The Dean: A Trout Fisherman’s Exercise In Patience

Almost imperceptible streaks of water seep through jacket cuffs, working their way up my arms. With every sweep it creeps just a tad farther. Squinting through drops of rain on my sunglasses I aim another cast to where tree line meets a cloudy mist. The fly hits the water and I strive to maintain focus.


Photos by Steven Brutger

Confidence is key, but after several days without touching a fish it is hard to hold onto. I feel a slight bump. I wonder if it was the soft peck of a steelhead or just a rock. Treating it as if it was the former I back up, then swing again. Back up again, change flies, swing again. Keep swinging. Intellectually I know its a numbers game, combined with luck. Keep your bug in the water long enough and eventually you will connect.

SBB_4176Then it happens. This time it’s unmistakable. The line comes tight with a heavy weight. A brief pause. Then line is screaming off the reel. The stars align and a few minutes later I find myself kneeling in glacial water cradling a fish that is pure muscle. We touch briefly and look calmly into each others eyes. The waiting is worth it.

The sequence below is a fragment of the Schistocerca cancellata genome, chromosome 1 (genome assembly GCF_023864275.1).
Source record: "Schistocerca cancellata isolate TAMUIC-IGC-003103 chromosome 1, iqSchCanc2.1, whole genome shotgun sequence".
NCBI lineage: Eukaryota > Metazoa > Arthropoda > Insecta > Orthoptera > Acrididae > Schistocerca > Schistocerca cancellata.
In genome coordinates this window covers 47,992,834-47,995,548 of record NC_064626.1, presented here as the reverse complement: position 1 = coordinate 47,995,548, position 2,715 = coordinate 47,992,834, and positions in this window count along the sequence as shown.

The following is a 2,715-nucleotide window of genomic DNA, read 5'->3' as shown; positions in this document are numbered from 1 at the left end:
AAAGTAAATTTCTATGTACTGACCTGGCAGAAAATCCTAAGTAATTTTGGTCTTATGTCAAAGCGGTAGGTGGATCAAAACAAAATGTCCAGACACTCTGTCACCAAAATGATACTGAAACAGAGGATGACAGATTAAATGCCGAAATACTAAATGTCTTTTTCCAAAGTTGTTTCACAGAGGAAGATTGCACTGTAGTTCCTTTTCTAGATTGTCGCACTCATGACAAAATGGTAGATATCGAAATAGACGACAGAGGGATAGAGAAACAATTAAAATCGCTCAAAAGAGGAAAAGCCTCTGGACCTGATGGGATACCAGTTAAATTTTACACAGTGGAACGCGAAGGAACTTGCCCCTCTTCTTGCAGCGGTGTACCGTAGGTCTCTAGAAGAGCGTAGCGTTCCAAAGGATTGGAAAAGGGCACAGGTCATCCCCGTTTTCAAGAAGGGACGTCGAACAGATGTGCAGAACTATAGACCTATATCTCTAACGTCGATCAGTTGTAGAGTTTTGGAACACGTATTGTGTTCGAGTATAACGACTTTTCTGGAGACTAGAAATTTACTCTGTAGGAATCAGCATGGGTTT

5 Comments on “The Dean: A Trout Fisherman’s Exercise In Patience

  1. It seems like a lifetime ago that we were there yet only 30 days ago we were swinging flies and getting takes!. The Dean was easily the best trip of my angling career, bar none! Thanks for making my day, Steven. RH

  2. Pingback: Tippets: Persistence on the Dean, Warm Waters Reroute Salmon, Tenkara USA Water Filter | MidCurrent

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